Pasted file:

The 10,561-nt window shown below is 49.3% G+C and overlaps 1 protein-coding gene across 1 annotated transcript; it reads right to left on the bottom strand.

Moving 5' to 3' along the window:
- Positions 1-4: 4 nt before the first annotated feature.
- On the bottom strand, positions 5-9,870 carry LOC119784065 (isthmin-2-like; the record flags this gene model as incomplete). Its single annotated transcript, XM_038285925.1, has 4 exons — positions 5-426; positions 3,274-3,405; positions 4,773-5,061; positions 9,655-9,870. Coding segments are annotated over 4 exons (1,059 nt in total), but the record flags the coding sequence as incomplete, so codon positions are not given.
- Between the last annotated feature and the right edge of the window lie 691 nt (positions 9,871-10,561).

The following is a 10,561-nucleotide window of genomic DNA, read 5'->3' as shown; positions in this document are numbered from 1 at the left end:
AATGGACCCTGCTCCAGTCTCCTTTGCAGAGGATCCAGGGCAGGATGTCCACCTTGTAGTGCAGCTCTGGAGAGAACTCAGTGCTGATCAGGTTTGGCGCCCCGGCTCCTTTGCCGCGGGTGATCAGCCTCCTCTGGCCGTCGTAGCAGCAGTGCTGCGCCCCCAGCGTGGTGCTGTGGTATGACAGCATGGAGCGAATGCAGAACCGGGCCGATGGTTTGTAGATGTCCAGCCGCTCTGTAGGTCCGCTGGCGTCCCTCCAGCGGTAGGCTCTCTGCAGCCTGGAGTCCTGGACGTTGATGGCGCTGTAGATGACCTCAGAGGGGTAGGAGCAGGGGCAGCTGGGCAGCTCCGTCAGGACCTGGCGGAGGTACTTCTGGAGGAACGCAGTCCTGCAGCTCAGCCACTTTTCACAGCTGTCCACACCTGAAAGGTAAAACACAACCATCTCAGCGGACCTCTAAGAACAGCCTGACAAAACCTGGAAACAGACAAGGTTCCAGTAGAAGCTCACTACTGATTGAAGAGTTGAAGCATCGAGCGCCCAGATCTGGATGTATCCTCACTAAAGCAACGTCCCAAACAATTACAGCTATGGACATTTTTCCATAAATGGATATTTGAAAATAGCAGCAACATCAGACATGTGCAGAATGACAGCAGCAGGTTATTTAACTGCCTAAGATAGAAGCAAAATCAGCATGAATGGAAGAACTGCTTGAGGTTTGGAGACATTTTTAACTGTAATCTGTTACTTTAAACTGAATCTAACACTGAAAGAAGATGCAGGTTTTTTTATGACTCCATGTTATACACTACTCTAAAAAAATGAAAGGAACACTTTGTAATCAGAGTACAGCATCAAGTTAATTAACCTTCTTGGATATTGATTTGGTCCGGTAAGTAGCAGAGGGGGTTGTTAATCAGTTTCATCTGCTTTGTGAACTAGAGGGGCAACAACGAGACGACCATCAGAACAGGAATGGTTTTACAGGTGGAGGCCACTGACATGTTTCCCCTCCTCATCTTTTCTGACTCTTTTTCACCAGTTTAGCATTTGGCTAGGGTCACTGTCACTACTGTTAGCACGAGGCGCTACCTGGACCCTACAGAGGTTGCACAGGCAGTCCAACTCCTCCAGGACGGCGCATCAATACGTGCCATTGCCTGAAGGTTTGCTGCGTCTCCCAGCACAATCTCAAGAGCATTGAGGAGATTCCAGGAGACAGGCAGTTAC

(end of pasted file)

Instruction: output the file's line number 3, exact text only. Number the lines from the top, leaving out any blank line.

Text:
- Positions 1-4: 4 nt before the first annotated feature.